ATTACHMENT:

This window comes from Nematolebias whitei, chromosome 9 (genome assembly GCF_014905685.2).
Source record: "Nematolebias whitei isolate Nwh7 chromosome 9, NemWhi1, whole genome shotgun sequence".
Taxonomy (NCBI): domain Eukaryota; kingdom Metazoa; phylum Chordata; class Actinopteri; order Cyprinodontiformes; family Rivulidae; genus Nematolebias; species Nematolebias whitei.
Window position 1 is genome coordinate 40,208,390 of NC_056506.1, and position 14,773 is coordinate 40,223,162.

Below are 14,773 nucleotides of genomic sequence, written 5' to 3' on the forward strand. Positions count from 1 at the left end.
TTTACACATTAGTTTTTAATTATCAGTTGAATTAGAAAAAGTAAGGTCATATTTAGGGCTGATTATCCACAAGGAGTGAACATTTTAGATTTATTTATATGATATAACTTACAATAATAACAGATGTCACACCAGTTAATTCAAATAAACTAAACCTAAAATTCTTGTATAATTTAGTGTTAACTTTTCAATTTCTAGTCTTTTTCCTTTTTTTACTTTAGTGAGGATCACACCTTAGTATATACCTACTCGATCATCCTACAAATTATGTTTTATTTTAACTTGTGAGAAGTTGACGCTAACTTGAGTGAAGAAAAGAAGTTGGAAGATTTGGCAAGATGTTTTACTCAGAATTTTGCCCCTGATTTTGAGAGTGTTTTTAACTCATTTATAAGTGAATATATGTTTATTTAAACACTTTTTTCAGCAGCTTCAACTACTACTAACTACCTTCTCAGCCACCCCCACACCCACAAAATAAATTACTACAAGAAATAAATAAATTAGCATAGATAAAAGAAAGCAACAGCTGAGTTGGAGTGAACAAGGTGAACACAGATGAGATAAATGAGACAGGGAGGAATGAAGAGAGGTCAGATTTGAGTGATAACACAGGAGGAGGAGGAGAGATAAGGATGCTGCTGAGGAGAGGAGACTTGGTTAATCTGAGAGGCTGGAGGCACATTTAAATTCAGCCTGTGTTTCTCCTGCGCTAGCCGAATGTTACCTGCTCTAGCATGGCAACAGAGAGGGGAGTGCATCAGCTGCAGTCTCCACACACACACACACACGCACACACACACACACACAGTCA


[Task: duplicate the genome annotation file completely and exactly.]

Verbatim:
This window comes from Nematolebias whitei, chromosome 9 (genome assembly GCF_014905685.2).
Source record: "Nematolebias whitei isolate Nwh7 chromosome 9, NemWhi1, whole genome shotgun sequence".
Taxonomy (NCBI): domain Eukaryota; kingdom Metazoa; phylum Chordata; class Actinopteri; order Cyprinodontiformes; family Rivulidae; genus Nematolebias; species Nematolebias whitei.
Window position 1 is genome coordinate 40,208,390 of NC_056506.1, and position 14,773 is coordinate 40,223,162.

Below are 14,773 nucleotides of genomic sequence, written 5' to 3' on the forward strand. Positions count from 1 at the left end.
TTTACACATTAGTTTTTAATTATCAGTTGAATTAGAAAAAGTAAGGTCATATTTAGGGCTGATTATCCACAAGGAGTGAACATTTTAGATTTATTTATATGATATAACTTACAATAATAACAGATGTCACACCAGTTAATTCAAATAAACTAAACCTAAAATTCTTGTATAATTTAGTGTTAACTTTTCAATTTCTAGTCTTTTTCCTTTTTTTACTTTAGTGAGGATCACACCTTAGTATATACCTACTCGATCATCCTACAAATTATGTTTTATTTTAACTTGTGAGAAGTTGACGCTAACTTGAGTGAAGAAAAGAAGTTGGAAGATTTGGCAAGATGTTTTACTCAGAATTTTGCCCCTGATTTTGAGAGTGTTTTTAACTCATTTATAAGTGAATATATGTTTATTTAAACACTTTTTTCAGCAGCTTCAACTACTACTAACTACCTTCTCAGCCACCCCCACACCCACAAAATAAATTACTACAAGAAATAAATAAATTAGCATAGATAAAAGAAAGCAACAGCTGAGTTGGAGTGAACAAGGTGAACACAGATGAGATAAATGAGACAGGGAGGAATGAAGAGAGGTCAGATTTGAGTGATAACACAGGAGGAGGAGGAGAGATAAGGATGCTGCTGAGGAGAGGAGACTTGGTTAATCTGAGAGGCTGGAGGCACATTTAAATTCAGCCTGTGTTTCTCCTGCGCTAGCCGAATGTTACCTGCTCTAGCATGGCAACAGAGAGGGGAGTGCATCAGCTGCAGTCTCCACACACACACACACACGCACACACACACACACACAGTCA